Empowering Uneducated Parents to Advocate for Their Children’s Education
Although education is widely regarded as an extremely valuable and necessary institution in this community (Kuria West), a large portion of the farmers we work with never completed primary school. Many cannot read or write. In fact, most of the parents I know have cultivated a lifetime’s worth of knowledge and wisdom solely from their experiences as hard working people struggling everyday to maximize the meager resources they have. Yet, although they may not have finished 6 grade, most of the parents understand the essential role that education plays in improving the plights of their children in the future.
Thus, one of our main goals in the education program is to educate and train parents in ways that they can ensure that their children receive the educational opportunities that they never had growing up. It’s a tricky thing to do. At any parent meeting I have attended over the last couple of months, the parents are quick to provide a long list of complaints about their school’s performance: teachers don’t show up to class, children are scoring poorly on the national exams, there are no provisions for children from families who cannot afford supplies, the list goes on. Yet, while parents express a healthy amount of concern about their schools, they rarely take any concrete actions to address the problems that they observe.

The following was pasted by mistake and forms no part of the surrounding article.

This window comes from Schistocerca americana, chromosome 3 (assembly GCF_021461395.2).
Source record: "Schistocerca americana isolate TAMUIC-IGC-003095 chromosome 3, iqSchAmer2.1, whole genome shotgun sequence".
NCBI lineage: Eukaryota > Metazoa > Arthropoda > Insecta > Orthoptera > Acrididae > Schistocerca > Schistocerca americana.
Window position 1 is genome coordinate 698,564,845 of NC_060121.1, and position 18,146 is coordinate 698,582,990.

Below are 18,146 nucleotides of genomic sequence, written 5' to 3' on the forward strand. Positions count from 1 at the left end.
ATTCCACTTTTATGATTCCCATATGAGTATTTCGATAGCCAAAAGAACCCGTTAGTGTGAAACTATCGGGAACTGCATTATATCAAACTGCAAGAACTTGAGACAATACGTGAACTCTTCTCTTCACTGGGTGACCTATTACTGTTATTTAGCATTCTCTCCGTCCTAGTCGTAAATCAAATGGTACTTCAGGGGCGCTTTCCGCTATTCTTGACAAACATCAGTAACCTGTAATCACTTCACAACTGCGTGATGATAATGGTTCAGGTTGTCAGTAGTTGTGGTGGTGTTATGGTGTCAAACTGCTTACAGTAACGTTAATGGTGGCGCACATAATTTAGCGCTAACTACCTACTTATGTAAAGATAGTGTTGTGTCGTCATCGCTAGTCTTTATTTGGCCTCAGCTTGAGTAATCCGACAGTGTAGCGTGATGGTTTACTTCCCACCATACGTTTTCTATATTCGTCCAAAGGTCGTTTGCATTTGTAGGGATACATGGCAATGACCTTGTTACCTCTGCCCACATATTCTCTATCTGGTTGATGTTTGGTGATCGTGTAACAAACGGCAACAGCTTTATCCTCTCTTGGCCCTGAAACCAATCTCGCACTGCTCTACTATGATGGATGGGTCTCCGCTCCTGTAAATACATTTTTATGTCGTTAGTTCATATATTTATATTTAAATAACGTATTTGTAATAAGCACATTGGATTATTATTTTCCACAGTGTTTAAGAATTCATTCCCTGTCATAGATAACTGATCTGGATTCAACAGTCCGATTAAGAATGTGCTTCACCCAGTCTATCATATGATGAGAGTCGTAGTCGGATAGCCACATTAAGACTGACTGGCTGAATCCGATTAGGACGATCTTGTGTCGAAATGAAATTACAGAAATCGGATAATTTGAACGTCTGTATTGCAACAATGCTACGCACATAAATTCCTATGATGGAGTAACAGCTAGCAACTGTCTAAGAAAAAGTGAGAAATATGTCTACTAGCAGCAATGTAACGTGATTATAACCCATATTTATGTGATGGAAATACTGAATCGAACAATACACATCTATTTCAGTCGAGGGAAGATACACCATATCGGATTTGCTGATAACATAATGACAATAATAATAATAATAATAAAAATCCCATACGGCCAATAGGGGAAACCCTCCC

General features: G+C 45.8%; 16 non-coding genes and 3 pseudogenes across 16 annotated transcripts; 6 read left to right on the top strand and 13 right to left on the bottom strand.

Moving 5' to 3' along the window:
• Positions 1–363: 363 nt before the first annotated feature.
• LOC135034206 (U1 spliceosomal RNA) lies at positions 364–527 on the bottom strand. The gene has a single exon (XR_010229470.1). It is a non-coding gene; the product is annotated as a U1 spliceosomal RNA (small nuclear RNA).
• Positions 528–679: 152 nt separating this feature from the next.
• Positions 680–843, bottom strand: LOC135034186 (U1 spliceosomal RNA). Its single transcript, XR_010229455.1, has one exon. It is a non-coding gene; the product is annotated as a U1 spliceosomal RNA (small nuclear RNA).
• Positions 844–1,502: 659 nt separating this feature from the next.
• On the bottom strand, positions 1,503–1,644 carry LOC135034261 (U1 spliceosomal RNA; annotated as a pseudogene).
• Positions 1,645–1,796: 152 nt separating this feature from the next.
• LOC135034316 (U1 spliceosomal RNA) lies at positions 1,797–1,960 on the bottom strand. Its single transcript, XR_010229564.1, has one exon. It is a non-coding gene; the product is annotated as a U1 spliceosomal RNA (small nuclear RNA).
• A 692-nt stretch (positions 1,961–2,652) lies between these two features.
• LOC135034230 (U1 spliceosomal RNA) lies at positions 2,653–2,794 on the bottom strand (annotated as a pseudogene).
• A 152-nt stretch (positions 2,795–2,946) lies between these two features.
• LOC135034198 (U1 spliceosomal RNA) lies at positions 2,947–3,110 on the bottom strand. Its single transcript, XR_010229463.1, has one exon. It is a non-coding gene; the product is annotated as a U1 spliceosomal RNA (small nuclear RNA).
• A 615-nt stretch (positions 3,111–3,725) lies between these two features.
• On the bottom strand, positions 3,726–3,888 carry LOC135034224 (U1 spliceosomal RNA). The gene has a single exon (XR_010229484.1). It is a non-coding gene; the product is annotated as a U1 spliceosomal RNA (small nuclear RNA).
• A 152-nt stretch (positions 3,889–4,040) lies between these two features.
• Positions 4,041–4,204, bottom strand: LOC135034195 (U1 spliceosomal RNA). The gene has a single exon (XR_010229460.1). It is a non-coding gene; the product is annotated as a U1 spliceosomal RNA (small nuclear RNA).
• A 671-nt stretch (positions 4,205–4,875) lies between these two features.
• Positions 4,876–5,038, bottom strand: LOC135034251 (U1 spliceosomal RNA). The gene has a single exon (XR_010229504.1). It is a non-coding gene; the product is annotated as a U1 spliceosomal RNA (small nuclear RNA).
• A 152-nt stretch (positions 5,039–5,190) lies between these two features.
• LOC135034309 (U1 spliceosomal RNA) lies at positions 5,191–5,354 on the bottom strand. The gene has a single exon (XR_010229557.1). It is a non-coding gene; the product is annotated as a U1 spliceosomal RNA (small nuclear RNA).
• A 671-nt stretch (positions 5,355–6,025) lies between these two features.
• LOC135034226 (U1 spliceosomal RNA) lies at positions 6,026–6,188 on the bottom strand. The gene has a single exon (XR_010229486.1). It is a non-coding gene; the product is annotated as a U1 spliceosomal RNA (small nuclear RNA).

Thus, last week we launched our first program geared towards educating parents on how they can begin to effectively work with their schools to bring about positive change. The idea is simple. Every morning a Nuru parent representative will arrive at their home school a few minutes before the first class is scheduled to begin to check attendance of the teachers. The parent will arrive and greet all of the teachers that are in the school. As he or she greets them, the representative will check their name on an attendance roster. At 8:20, the parent will mark absent any teacher that cannot be found on the school premises. Then the representative will approach the head teacher to give them an opportunity to explain why a given teacher is absent from school. All justified and excused absences will be noted. Every week the parent will check in with their Nuru Field Officer (there is one officer in charge of the parents in each sub-location) to report any concerns they are having about teacher attendance.
This system is designed to help both the parents and the teachers. For instance, if a parent representative reports that one teacher has missed an entire week of school due to being sick, the Nuru Field Officer may decide to make a house call to the teacher’s home. If he finds the teacher in dire need of medication or transport to a health facility, the field officer could then help make arrangements to ensure that the teacher receives the treatment that they need to get well. On the other hand, if there is a teacher that is repeatedly absent from class for no apparent reason, the parents may hold a special meeting to address that teacher’s poor attendance.
In addition to checking attendance daily, the parent representatives will meet with their school’s head teacher once a month to discuss issues that the school is dealing with and try to come up with solutions that both the parents and the teachers can contribute in working towards. In this way, we are hoping to bring the parents and teachers into a closer working relationship so that real steps can be taken to improve the school. Instead of criticizing from a distance, we want the parents to become active and knowledgeable participants in developing their children’s schools.